When Londoners fought off the German invasion

On September 15, 1940 at the heart of the Second World War, there was a major attack by German planes on South London, writes Claudia Lee.

On this day, two massive waves of German attacks were fought off, while 60 German and 26 RAF planes were shot down.

The first attack came in the morning at 11am, when a team of about 100 German aircraft were spotted flying over the Kent coast – heading towards London.

A second wave of about 150 planes followed close behind.

Spitfire and Hurricane squadrons were sent to meet them, and a number of German planes turned back.

Bomb damage to a South London street. Picture: © IWM.  Imperial War Museum

But two heavy bombs fell during this initial raid, and hit Buckingham Palace.

One landed on the palace buildings and the other on the lawns. It was the third time that week the palace was targeted, but neither of the bombs exploded.

Soon after, at around 2pm, another fleet of about 150 German planes crossed the coast near Dover.

This group was also followed by a second wave of 100 aircraft. They were heading for targets in South London and railways in London and Kent.

Fighter patrols were again ready to meet them, and only about 70 enemy planes reached their destination.

Bombs were dropped across London, specifically the South, and there were a series of dog fights across the sky.

As darkness fell, the raids continued, inflicting major damage on targets in Battersea, Clapham, Croydon and Elephant and Castle.

Railway bridges were hit between Victoria and Clapham Junction.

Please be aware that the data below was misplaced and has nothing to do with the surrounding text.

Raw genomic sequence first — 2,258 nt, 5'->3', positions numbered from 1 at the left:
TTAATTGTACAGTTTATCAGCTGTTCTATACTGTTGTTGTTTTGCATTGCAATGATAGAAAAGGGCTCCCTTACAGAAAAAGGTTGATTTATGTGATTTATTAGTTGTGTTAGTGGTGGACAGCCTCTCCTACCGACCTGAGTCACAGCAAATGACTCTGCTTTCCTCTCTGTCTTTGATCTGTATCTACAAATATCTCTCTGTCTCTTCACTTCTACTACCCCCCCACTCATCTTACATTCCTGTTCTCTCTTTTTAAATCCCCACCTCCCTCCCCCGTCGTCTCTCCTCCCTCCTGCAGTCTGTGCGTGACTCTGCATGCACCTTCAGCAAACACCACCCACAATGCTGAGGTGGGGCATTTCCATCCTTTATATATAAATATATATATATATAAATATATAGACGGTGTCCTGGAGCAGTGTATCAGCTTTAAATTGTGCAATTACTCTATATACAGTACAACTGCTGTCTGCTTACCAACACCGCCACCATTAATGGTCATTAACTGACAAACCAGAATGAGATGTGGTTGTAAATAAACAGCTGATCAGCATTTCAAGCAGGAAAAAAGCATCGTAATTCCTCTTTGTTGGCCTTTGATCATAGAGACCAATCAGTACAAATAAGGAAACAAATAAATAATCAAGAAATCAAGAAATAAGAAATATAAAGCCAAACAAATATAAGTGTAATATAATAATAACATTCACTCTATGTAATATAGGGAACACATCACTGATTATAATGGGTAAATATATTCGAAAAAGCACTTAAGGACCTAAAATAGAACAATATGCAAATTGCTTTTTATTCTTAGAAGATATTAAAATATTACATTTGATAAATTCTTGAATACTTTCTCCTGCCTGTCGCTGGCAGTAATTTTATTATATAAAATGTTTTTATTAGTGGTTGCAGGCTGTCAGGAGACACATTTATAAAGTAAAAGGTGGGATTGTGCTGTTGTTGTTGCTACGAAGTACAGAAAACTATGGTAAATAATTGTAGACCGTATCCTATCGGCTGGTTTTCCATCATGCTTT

The railway was also hit at East Croydon, gas and water mains disrupted and St Thomas’, Guy’s and Lambeth hospitals were all hit, although there were no casualties.

The attacks by the Germans on this day was part of the Battle of Britain.

While September 15 is commemorated as Battle of Britain Day, it actually took place between July 10 and October 31, 1940.

Earlier in June, following the Nazis’ successful occupation of France, Winston Churchill had declared: “The Battle of France is over. The Battle of Britain is about to begin.”

Firefighters at work in a bomb-damaged street in London during the Battle of Britain. Pictures: Royal Air Force Museum

Hitler had expected the British to seek a peace settlement after Germany’s defeat of France, but Britain was determined to fight on.

The German leader ordered his armed forces to prepare for an invasion of Britain – codenamed Operation Sealion.

But for the invasion to work the Germans needed to secure control of the skies over southern England, and remove the threat of the Royal Air Force (RAF).

The raids had devastating effects on London’s residents, but the RAF’s ability to repel the massive Luftwaffe assault on September 15 inflicted a severe loss for the Germans.

Fighting would continue for several more weeks, but The Battle of Britain is largely seen as the moment that the Luftwaffe failed to secure air superiority over British skies, with Hitler indefinitely postponing Operation Sealion.



Picture: A German plane crashed during the Battle of Britain;  Pictures: Royal Air Force Museum




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